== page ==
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Engineering Materials
3D Printing Flies High
10/15/2012

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Paramount, a 3D Systems company, has made several non-structural flight hardware parts for Air Force fighter jets using its high-temperature laser sintering (HTLS) process. Shown here are a PEEK carbon fiber composite air duct (top), and technology demonstration parts (bottom) made of PEEK carbon fiber (black) and an unfilled PEEK (yellow).
Paramount, a 3D Systems company, has made several non-structural flight hardware parts for Air Force fighter jets using its high-temperature laser sintering (HTLS) process. Shown here are a PEEK carbon fiber composite air duct (top), and technology demonstration parts (bottom) made of PEEK carbon fiber (black) and an unfilled PEEK (yellow).

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Beth Stackpole
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3D printing in the field
Beth Stackpole   10/15/2012 7:57:48 AM
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Nice indepth account of how 3D printing is really changing the game when it comes to creating production parts from a wide variety of materials and in a much shorter time span. Beyond the implications in the aerospace applications you mentioned, Ann, the experimentation going on to use less expensive and more portable 3D printers in army applications, in the field, as a means of helping troops with extra parts they need or more significantly medical care is really exciting.

Ann R. Thryft
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Re: 3D printing in the field
Ann R. Thryft   10/15/2012 12:06:50 PM
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Thanks, Beth. The DoD's desire to make 3D printing accessible and useful for soldiers is apparently one of the main forces behind the formation of NAMII, the additive manufacturing initiative/consortium we covered: http://www.designnews.com/author.asp?section_id=1392&doc_id=251513

Beth Stackpole
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Re: 3D printing in the field
Beth Stackpole   10/15/2012 12:53:13 PM
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Seems like the dual forces of interest from the DoD and the commercial business sector could do a lot to advance the cause of 3D printing and additive manufacturing well beyond where it is today. Couple that with all the activity on the consumer front and you've got the real makings of a market.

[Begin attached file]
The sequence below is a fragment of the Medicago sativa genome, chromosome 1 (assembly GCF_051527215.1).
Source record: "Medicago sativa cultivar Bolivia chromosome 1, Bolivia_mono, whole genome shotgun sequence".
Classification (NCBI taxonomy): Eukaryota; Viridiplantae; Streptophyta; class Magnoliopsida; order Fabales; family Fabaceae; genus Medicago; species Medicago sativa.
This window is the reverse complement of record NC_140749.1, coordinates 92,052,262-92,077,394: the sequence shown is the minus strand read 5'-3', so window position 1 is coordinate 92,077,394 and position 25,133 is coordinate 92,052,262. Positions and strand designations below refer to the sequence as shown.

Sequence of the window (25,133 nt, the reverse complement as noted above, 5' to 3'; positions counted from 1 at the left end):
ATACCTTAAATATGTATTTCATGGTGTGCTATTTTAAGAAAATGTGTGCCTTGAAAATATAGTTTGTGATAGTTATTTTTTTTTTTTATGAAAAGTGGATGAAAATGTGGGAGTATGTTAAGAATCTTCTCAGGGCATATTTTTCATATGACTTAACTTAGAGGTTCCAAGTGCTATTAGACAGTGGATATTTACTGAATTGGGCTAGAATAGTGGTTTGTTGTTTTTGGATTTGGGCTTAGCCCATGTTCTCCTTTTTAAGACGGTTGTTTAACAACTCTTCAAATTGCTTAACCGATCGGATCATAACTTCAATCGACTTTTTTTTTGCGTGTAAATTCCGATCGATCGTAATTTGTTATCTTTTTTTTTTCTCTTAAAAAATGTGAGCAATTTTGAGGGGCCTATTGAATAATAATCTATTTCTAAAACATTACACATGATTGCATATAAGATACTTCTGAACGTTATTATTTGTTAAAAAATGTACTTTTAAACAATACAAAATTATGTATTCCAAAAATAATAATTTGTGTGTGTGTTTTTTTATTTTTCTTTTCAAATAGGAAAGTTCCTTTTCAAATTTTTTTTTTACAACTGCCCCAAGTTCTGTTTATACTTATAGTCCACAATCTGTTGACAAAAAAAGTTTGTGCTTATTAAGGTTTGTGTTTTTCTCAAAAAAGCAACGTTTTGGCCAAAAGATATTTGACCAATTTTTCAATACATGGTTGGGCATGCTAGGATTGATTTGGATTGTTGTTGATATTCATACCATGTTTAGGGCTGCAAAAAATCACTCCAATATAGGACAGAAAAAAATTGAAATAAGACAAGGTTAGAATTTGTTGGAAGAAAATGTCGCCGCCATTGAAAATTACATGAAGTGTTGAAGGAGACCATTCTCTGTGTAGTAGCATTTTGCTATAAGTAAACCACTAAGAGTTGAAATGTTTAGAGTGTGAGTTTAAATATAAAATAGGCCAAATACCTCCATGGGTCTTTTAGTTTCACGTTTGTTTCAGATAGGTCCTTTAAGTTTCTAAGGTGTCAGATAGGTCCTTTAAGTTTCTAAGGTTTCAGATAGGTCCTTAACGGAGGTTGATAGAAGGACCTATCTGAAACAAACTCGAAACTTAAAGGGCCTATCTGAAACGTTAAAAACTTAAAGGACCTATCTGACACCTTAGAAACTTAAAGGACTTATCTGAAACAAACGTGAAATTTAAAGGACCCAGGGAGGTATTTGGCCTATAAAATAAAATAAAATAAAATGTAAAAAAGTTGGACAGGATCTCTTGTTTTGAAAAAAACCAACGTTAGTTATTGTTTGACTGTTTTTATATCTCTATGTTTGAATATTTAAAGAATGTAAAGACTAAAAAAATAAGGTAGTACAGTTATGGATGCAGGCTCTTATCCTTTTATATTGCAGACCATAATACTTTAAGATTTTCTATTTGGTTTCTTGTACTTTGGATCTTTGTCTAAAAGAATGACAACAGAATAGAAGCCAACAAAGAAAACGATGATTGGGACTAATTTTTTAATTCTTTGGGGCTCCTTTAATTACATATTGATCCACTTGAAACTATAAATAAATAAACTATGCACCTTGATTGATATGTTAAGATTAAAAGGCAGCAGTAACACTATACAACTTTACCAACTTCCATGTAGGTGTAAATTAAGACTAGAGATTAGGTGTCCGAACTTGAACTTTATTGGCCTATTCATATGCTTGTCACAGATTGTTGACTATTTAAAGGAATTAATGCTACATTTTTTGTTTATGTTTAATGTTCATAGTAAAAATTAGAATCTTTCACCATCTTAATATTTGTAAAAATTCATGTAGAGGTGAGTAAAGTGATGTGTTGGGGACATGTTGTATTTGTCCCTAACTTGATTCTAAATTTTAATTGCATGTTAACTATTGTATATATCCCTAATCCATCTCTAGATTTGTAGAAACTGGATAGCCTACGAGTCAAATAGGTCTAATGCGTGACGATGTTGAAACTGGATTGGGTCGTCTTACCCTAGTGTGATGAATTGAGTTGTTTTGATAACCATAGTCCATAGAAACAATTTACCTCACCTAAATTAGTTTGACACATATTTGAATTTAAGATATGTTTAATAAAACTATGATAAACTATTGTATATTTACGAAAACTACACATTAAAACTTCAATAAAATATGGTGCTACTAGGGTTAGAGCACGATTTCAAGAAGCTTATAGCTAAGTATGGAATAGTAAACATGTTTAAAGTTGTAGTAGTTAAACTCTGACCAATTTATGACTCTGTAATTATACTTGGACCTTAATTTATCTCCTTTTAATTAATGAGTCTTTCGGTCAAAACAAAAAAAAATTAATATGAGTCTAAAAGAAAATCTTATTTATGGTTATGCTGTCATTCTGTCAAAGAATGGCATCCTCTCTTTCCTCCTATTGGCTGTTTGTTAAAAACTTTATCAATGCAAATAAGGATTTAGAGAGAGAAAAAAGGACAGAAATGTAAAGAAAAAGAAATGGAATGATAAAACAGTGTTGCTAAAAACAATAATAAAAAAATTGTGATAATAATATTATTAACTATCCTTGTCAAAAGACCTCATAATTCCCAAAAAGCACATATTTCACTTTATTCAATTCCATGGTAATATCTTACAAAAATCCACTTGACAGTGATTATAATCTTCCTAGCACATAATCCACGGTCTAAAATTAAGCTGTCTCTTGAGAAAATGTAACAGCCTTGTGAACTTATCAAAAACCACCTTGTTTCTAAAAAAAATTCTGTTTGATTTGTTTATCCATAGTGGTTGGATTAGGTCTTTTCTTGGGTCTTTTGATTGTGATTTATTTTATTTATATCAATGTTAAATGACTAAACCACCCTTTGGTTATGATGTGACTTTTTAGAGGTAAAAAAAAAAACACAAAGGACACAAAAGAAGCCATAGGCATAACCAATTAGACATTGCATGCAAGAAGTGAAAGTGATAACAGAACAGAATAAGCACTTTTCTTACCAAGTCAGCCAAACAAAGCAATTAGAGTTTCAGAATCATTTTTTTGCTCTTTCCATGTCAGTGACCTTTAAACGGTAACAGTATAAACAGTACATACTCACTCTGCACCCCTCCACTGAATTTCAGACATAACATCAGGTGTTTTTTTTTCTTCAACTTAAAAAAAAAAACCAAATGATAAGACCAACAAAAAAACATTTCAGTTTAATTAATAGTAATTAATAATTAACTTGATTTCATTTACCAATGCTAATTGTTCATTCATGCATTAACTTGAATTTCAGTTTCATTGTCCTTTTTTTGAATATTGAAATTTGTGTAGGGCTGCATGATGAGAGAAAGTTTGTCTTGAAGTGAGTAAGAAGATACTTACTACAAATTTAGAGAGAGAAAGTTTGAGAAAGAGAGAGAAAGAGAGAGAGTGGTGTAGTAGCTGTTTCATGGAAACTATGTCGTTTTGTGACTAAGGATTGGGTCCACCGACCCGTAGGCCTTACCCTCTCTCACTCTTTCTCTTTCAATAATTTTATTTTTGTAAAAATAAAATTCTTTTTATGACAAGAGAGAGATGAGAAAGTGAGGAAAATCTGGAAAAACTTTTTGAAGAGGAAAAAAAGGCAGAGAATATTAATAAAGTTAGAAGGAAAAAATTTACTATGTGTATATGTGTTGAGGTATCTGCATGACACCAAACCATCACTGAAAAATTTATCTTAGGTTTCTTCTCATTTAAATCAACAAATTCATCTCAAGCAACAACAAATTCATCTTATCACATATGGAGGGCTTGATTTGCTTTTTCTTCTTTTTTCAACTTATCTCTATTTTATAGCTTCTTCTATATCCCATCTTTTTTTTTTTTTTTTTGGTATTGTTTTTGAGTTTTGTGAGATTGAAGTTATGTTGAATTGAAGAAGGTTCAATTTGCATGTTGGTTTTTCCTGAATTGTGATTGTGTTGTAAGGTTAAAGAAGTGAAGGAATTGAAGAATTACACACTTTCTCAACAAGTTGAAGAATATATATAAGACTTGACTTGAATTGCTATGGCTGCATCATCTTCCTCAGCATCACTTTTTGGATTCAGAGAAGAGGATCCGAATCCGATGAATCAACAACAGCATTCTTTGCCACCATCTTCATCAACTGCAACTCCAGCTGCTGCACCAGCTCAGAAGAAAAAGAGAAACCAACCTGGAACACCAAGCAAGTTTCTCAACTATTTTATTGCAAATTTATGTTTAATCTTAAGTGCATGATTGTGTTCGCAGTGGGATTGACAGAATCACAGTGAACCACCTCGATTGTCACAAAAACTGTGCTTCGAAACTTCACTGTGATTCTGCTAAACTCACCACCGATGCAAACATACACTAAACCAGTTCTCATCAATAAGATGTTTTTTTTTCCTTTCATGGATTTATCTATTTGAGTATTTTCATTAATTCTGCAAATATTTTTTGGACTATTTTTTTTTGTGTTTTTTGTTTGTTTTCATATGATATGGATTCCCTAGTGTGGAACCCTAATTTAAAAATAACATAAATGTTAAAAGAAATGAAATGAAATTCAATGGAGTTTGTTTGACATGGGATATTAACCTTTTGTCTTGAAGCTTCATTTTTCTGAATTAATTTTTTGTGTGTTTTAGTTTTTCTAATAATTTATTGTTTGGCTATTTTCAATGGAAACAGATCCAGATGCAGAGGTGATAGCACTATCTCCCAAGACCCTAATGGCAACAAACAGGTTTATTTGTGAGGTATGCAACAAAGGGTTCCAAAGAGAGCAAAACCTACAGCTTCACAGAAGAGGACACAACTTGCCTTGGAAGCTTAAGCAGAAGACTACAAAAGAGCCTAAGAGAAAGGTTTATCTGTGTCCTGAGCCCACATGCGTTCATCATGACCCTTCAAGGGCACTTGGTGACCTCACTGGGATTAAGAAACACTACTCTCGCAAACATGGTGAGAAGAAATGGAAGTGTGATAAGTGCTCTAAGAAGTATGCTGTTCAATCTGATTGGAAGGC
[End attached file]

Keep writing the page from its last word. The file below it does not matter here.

Ann R. Thryft
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Re: 3D printing in the field
Ann R. Thryft   10/15/2012 1:04:44 PM
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I agree--the fact that 3D printing, in all its variety, is now on the radar of so many people and organizations bodes well, as does the spread of machines, and more and more materials, across the different market segments.

Cadman-LT
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Great article
Cadman-LT   10/15/2012 6:56:27 PM
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Another great article Ann. I like all of the new 3D methods and especially all of the new materials. It just keeps getting cooler!

Rob Spiegel
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Re: 3D printing in the field
Rob Spiegel   10/15/2012 11:24:06 PM
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Nice article, Ann. I didn't realize that 3D printing had moved so far beyond creating prototypes and into finished parts. Quite impressive.

Ann R. Thryft
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Re: Great article
Ann R. Thryft   10/16/2012 12:00:05 PM
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Thanks, Cadman, glad you enjoy my blogs on this subject. I agree, the rate of advances has really sped up lately.

Cadman-LT
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Re: Great article
Cadman-LT   10/18/2012 10:20:12 PM
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You are certainly welcome Ann. Keep'em comin'!

Cadman-LT
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Re: Great article
Cadman-LT   10/18/2012 10:23:48 PM
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I really like the new materials. that's been my fascination with 3D printing thus far. The software advancements are good, but the materials determine what you can make. Wonder what's next?

Cadman-LT
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Re: Great article
Cadman-LT   10/18/2012 10:26:41 PM
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One more thought. One thing that comes to mind to me, being an ex-machinist is the precision i.e. tolerances they can hold. I am betting they get better at that. You can print something all day long with whatever material, but if you can't hold certain tolerances then it isn't good for precision work.

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